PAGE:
Back from Vegas, with a stop in Dallas, and my feet are so grateful for some R&R. As are my knees... my back... my whole body!
I noticed something funny: what I pay attention to changes depending on which part of my body speaks and with which tone of voice.
Trade shows, especially in Las Vegas, make walking 60 or 80 NYC blocks seem like a leisurely stroll through Central Park. My first day, I delighted in the balmy air [vs. 8 degrees in NJ], the preposterous global/historical architectural reincarnations [where else but in Las Vegas can you gaze upon the Great Pyramid, the Eiffel Tower, the Canals of Venice and the Empire State Building all in one day?], and the upcoming nighttime neon display.
A long 24, 48, 72 hours later, walking back and forth through endless fields of chiming, flashing, clanging slot machines seemingly pulsating to rhythmic, primal music, my body became more inward focused..... I trudged on magnificent marble floors to get to and from our booth in the convention hall. My senses became increasingly focused on finding 'safe' zones - with subdued sounds and carpeting underfoot. I played games with myself: could I make it from one escalator to our booth through the casino floor without leaving carpet?
Our booth represented an oasis, carpeted as it was with scrumptiously dense carpet [CustomWeave's Rosewood and Horizon's Stylin' by Mohawk] made with Wear-Dated carpet fiber [naturally!] and deliciously buoyant pad. It transfused energy to my weary bones. Stepping off meant trusting energy sapping concrete. Ugh!
Las Vegas with its sumptuous display of hard surfaces [marble, granite, cobblestone reproductions at the Paris] and expansive casino floors [I wish I had worn a pedometer] led me to question [yes, selfishly, but there must be others like me out there!]: why isn't there more and denser CARPET being used in public spaces?
As gorgeous, elaborate and princely as these marble designs are, I'm always amazed at how hard they are on the user. Waiting in long lines to register or checkout from the hotel is agonizing [Vegas gives new meaning to long lines!]. Combine that with how sound reflects off of hard surfaces, and my ears were in agony, too. At least my full body was engaged!
I'm in no way suggesting that the entire world should be carpeted [although I'm willing to debate the matter], but isn't there room for more deliciously cushiony and forgiving carpet?
Look at this photo from Charmin's Pottypalooza
[for a thorough backgrounder on Pottypalooza, read Charmin Bathrooms in Times Square] back around the holidays. Notice the carpet. I stood on that carpet for a good 15 minutes. Let me tell you, it was densely padded. Charmin expected people to have to wait to use their loos, and created the most forgiving waiting environment ever using cushiony carpet, offering seating [for after-the-loo waiting] and plenty of entertainment [i.e., learn how to "Do the Dance!"].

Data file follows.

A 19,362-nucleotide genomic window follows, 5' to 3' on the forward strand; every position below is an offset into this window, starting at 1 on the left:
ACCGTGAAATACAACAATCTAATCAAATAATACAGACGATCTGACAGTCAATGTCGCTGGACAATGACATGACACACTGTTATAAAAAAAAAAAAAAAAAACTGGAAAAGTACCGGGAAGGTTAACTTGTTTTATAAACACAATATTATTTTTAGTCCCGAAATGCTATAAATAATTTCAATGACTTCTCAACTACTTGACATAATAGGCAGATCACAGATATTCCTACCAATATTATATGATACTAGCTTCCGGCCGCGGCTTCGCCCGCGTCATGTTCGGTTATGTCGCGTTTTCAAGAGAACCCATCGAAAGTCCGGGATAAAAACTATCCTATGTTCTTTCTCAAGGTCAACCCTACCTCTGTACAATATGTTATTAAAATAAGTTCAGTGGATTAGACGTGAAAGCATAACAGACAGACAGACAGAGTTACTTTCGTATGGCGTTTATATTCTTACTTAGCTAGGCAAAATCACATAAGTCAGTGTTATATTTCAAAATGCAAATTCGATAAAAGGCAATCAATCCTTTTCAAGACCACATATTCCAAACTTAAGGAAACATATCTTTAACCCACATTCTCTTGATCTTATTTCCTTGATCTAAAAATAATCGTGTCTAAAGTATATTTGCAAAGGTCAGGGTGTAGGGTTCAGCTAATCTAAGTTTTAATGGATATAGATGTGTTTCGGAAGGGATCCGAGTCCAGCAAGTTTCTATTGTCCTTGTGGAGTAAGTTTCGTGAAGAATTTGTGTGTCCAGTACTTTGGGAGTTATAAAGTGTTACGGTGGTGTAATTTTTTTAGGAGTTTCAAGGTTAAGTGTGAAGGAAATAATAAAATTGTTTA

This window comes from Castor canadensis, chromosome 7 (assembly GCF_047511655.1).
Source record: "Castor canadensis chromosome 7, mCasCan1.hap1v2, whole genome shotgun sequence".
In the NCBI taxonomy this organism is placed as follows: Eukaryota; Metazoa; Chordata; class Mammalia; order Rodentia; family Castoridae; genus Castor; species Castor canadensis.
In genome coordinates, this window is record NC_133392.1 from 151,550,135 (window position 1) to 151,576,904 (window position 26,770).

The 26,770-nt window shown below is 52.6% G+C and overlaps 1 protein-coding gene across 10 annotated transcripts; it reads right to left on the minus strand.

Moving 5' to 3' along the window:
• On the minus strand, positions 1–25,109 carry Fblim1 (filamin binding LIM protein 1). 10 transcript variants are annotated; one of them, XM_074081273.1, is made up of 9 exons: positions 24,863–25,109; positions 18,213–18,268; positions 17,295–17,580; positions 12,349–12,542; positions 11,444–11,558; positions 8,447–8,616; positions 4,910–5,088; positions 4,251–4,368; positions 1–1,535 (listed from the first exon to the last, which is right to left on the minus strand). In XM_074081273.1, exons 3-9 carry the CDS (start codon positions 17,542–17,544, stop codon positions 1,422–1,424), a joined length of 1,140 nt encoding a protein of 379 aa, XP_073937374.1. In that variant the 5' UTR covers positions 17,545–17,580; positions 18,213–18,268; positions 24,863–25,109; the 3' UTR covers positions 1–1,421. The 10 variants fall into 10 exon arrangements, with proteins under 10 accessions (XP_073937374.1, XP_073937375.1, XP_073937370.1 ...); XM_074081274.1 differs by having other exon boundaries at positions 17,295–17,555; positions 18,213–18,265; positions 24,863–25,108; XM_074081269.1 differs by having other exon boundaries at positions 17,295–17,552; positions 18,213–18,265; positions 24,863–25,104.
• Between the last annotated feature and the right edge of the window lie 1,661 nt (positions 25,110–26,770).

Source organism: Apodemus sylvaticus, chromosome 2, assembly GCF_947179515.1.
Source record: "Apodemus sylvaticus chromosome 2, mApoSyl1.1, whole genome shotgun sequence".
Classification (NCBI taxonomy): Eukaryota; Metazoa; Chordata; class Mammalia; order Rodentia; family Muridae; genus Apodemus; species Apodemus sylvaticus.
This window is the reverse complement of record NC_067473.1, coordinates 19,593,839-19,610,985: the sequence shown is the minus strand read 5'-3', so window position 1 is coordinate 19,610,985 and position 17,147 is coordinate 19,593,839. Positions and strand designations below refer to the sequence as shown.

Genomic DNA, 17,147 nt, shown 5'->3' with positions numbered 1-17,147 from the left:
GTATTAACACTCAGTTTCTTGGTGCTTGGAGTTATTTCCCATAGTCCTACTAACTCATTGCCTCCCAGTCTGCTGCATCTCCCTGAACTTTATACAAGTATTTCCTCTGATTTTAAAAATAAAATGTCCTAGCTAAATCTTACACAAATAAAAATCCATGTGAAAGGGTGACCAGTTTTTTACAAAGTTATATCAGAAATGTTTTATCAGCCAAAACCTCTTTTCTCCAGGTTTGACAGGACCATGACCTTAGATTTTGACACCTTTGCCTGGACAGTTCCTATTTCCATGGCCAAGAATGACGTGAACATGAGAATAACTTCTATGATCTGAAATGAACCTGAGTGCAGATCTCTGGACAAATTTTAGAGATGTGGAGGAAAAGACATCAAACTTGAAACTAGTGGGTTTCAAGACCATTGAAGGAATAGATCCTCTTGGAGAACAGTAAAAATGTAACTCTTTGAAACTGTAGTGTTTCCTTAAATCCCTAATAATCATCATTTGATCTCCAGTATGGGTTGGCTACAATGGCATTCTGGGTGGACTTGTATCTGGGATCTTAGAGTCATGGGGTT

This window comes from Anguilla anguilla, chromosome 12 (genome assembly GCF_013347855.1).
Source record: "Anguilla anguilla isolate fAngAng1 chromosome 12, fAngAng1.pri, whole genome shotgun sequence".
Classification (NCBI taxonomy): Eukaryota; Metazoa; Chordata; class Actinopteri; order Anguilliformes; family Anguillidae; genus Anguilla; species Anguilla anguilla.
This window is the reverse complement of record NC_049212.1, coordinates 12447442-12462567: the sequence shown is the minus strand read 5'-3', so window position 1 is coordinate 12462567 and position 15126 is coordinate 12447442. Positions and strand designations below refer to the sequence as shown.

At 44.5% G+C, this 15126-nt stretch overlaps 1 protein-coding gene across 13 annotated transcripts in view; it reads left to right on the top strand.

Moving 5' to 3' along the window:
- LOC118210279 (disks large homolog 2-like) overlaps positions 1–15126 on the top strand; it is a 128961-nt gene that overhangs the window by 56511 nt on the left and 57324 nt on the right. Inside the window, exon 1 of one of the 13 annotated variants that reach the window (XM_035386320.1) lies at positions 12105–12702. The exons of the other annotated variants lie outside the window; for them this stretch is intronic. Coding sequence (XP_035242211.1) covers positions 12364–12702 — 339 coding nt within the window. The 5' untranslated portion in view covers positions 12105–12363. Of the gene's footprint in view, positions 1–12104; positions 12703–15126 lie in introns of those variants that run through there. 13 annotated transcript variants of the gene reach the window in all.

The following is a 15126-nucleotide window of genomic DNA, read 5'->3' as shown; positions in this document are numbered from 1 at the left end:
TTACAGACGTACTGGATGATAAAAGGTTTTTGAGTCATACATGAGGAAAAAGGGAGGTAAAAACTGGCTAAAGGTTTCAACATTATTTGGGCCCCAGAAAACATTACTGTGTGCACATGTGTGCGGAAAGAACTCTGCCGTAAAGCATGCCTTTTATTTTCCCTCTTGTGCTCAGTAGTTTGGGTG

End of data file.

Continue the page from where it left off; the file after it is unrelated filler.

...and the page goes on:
Contrast that photo with these two from the Atlanta airport, concourse D. It used to be completely carpeted. Now, it's gorgeously glamorized, updated and redesigned with marble and granite floors. It is PAINFUL to trek these concourses [which go on forever].
On top of that consider how visually distracting these highly reflective surfaces are! Look at how the ceiling lights reflect off of the floors. Look at the columns: they continue on into the floor. People are reflected, too.
This is particularly distracting to fast and efficient airport walking. How to negotiate pedestrian traffic, walk on the right and pass on the left? With difficulty! The reflections misinform and detract from efficient and smooth manoeuvers. I lose focus with so many inconsistent messages [what looks like a person is simply a shadow].
[To illustrate my point, look at the difference between how differently the window reflects on the granite vs. the sitting area carpet.]
Ahhh. I feel much better having shared these thoughts [I'm also off my feet for the first time in 7 days]!
However, as you pound the pavement or walk around your home, office, or store, listen to the messages the flooring sends your body. Are they relaxing ones? Are they energizing ones? Or are they sources of aggravation and frustration? If so, can you moderate those to the benefit of your customers? Subject for thought, eh?
Nonetheless, it was a good trip to Las Vegas and Dallas. Why Amazing Shopping Experiences Matter was well received, with great participant feedback and comments. I'm honored that Kim Gavin -editor- and Ken Ryan -executive editor- from Floor Covering Weekly attended, too.
And, in Dallas, I met John Simonson from Floor Facts! He, too, was doing a seminar. Check out these two posts -Knowing What Ingredients are in a Carpet and Flooring The Consumer- to his blog. Thanks, John!